Batman: Arkham City is arguably the greatest super-hero game ever made, and is now the benchmark for all others in the genre to follow it. 2012’s The Amazing Spider-Man showed a valiant effort by replicating elements of Rocksteady’s achievement, but could not land even remotely close to the pedestal that City towers over boldly with pride, though despite its success I could not shake a lingering fear that I have felt since the viewing of its end credits, and Arkham Origins quickly brought that fear to a reality: the stagnation of a truly wonderful series.
Now, I know what you’re probably thinking; “It’s a sequel (prequel)! Surely you can’t expect the game to be ground-breaking.” And surely you would be right with that statement in most cases, but what Origins fails to accomplish is the growth of the franchise; progressing through each mission, collecting extortion data, and swooping in to beat up a group of bad guys while soaring the skies of Gotham feels and looks exactly the same as City. Gadgets found in the previous adventure return with a slightly a different aesthetic, like the Glue Grenade, which has the exact same functions as the Ice Grenade. Meaning that you’ll once again throw pellets at the water to make rafts and pull yourself across flooded hallways with your grapple hook. Predator missions, while still capturing the same essence of gratification through great stealth mechanics, manage to become a chore rather than a challenging obstacle once you obtain most upgrades. The few new toys that Batman carries in his arsenal this time around only serve to make overall progress even easier than before; now you can whimsically point and shoot at a dude and have him hanging from a gargoyle that’s across the room. In combat you have the Shock Gloves, which turn you into a bloodthirsty monster truck and everyone in a square-mile radius into a crowd of Justin Bieber fans; satisfying in the most cave man of senses, but takes away all the tactical aspects the game tries so hard to build up. In the end, you lose a bit of self-respect because you know you’re better than that.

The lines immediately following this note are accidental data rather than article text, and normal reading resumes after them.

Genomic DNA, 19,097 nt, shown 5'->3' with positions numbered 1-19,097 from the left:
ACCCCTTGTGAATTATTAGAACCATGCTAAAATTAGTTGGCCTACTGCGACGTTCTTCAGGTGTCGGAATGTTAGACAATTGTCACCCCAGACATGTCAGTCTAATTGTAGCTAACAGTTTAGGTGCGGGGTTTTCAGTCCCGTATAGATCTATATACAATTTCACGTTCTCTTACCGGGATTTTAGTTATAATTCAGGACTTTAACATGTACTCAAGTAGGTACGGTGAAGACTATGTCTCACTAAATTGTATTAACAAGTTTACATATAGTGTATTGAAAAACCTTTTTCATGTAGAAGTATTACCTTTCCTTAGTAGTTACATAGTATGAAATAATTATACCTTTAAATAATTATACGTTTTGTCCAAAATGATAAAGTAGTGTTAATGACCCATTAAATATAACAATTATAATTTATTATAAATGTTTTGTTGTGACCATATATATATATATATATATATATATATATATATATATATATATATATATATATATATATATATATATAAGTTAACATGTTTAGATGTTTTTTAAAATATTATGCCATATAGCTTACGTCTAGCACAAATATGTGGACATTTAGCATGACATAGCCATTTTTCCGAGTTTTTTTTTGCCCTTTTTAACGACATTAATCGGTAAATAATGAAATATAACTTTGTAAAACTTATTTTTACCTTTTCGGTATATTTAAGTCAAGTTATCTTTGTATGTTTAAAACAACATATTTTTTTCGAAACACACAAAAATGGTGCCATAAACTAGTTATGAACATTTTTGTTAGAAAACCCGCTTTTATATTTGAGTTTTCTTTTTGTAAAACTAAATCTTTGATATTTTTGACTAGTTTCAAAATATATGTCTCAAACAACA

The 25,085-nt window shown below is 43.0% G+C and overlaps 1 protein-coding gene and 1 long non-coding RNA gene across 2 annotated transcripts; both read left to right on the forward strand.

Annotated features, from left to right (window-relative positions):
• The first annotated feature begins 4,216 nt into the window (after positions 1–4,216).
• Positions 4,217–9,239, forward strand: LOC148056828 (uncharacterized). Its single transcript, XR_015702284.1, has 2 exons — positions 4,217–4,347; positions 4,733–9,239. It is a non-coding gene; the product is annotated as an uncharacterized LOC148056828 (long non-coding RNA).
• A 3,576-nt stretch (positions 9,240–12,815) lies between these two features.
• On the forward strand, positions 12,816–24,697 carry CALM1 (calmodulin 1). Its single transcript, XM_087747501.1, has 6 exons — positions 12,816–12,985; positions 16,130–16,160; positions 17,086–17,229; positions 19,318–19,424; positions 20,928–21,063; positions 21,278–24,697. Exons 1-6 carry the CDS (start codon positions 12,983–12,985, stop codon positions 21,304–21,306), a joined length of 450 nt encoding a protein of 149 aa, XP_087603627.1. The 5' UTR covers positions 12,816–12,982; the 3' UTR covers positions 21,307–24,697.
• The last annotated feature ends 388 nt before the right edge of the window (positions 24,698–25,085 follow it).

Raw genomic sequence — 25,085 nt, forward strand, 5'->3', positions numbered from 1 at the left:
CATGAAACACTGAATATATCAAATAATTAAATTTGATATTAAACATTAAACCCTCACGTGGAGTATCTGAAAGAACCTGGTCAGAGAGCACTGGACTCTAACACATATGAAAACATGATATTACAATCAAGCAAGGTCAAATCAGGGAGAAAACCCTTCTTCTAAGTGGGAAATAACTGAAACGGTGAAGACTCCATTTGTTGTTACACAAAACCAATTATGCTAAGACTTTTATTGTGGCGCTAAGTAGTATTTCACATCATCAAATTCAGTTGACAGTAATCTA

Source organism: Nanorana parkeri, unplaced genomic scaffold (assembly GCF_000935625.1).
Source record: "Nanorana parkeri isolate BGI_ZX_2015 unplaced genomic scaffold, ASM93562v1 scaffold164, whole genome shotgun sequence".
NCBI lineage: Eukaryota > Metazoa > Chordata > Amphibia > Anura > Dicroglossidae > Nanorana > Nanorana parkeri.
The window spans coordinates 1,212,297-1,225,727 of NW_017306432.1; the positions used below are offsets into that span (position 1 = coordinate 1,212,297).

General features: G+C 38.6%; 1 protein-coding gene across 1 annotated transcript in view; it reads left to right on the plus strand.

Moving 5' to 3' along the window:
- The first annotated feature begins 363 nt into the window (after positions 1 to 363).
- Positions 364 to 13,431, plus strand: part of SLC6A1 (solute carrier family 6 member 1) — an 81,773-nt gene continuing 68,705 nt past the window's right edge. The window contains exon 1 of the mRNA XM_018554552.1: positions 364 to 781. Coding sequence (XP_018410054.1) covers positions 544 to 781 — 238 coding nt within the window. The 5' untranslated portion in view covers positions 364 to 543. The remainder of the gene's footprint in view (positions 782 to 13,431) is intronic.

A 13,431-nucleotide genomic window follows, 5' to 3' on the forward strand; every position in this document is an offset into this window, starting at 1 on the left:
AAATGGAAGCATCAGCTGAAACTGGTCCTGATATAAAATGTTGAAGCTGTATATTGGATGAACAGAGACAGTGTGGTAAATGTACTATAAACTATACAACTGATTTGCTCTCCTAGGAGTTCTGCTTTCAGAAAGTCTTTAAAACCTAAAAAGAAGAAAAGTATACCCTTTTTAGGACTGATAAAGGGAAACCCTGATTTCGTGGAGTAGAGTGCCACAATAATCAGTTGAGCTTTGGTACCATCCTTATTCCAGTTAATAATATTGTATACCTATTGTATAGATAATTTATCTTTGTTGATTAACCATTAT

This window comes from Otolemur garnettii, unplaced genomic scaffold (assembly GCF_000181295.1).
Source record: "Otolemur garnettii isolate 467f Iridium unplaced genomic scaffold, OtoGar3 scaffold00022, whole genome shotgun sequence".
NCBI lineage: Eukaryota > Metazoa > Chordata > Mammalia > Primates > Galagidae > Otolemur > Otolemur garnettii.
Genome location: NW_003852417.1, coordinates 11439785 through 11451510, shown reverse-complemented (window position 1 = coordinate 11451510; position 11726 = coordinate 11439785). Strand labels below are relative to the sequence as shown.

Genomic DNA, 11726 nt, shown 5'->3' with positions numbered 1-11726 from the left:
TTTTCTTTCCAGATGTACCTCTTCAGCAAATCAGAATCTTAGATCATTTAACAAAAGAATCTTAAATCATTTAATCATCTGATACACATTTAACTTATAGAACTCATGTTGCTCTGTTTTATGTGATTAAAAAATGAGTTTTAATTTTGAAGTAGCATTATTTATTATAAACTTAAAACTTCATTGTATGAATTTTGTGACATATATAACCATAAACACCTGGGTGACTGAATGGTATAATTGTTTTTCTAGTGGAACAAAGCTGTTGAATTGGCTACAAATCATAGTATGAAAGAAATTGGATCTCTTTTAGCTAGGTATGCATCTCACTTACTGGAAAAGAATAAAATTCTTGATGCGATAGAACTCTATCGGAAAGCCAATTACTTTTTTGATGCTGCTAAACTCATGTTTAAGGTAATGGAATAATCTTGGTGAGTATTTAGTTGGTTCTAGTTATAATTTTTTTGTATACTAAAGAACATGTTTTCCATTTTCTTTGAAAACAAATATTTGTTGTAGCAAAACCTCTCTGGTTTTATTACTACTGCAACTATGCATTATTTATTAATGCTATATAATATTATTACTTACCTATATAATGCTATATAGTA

So, Origins treks similar paths as City in the gameplay department. At least it was kind enough to switch it up by having a brand new group of villains pose as a threat to a younger, more aggressive Bruce Wayne. Right?
Spoiler warning; The Joker makes yet another appearance. Which rings a bit insincere; I know that this is a prequel but, another spoiler warning; Joker died in City. This was a grand opportunity to have Batman focus on at least one of DC Universe’s other colorfully dressed psychopaths. Yes there are other villains such as Deathstroke and Bane, but Batman shrugs Slade Wilson off in one fight and finds him imprisoned not much later. Bane on the other hand, while threatening, doesn’t particularly fulfill the role of a cunning, cold, harsh villain despite that he could. Though I’d suppose it’d go against Arkham tradition to have an installment that doesn’t have you fighting a steroid-induced brute.
So, WB Games has even managed establish an air of monotony in the string of events that tie all of the game play together. All things considered, there isn’t much to say about Origins; if you enjoyed City there is chance you’ll find enjoyment here, but don’t expect anything memorable.